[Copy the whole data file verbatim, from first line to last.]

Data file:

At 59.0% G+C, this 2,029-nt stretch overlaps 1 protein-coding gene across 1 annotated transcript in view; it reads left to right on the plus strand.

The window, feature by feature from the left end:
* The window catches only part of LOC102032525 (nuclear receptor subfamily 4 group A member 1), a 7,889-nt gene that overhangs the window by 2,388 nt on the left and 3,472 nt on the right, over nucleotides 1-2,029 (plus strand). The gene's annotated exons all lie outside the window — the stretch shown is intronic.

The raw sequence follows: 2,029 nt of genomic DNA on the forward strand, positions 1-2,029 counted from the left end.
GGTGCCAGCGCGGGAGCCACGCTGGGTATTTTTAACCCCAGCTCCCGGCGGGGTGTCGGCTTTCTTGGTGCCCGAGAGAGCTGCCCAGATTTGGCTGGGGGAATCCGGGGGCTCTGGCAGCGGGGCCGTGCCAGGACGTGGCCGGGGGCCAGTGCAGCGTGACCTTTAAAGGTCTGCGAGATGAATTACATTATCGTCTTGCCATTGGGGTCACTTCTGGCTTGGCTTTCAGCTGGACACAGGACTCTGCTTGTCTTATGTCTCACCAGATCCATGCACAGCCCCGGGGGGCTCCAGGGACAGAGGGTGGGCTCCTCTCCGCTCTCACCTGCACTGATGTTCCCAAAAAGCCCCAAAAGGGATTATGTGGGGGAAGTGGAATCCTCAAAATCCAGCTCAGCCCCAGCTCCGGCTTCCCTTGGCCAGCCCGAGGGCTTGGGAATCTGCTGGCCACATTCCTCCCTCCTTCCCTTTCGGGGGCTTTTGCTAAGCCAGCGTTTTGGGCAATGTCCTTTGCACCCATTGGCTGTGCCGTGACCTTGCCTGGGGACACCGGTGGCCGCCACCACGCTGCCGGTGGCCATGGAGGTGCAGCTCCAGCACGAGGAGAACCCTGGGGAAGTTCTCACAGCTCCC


At 59.0% G+C, this 2,029-nt stretch overlaps 1 protein-coding gene across 1 annotated transcript in view; it reads left to right on the plus strand.

The window, feature by feature from the left end:
* The window catches only part of LOC102032525 (nuclear receptor subfamily 4 group A member 1), a 7,889-nt gene that overhangs the window by 2,388 nt on the left and 3,472 nt on the right, over nucleotides 1-2,029 (plus strand). The gene's annotated exons all lie outside the window — the stretch shown is intronic.

The raw sequence follows: 2,029 nt of genomic DNA on the forward strand, positions 1-2,029 counted from the left end.
GGTGCCAGCGCGGGAGCCACGCTGGGTATTTTTAACCCCAGCTCCCGGCGGGGTGTCGGCTTTCTTGGTGCCCGAGAGAGCTGCCCAGATTTGGCTGGGGGAATCCGGGGGCTCTGGCAGCGGGGCCGTGCCAGGACGTGGCCGGGGGCCAGTGCAGCGTGACCTTTAAAGGTCTGCGAGATGAATTACATTATCGTCTTGCCATTGGGGTCACTTCTGGCTTGGCTTTCAGCTGGACACAGGACTCTGCTTGTCTTATGTCTCACCAGATCCATGCACAGCCCCGGGGGGCTCCAGGGACAGAGGGTGGGCTCCTCTCCGCTCTCACCTGCACTGATGTTCCCAAAAAGCCCCAAAAGGGATTATGTGGGGGAAGTGGAATCCTCAAAATCCAGCTCAGCCCCAGCTCCGGCTTCCCTTGGCCAGCCCGAGGGCTTGGGAATCTGCTGGCCACATTCCTCCCTCCTTCCCTTTCGGGGGCTTTTGCTAAGCCAGCGTTTTGGGCAATGTCCTTTGCACCCATTGGCTGTGCCGTGACCTTGCCTGGGGACACCGGTGGCCGCCACCACGCTGCCGGTGGCCATGGAGGTGCAGCTCCAGCACGAGGAGAACCCTGGGGAAGTTCTCACAGCTCCC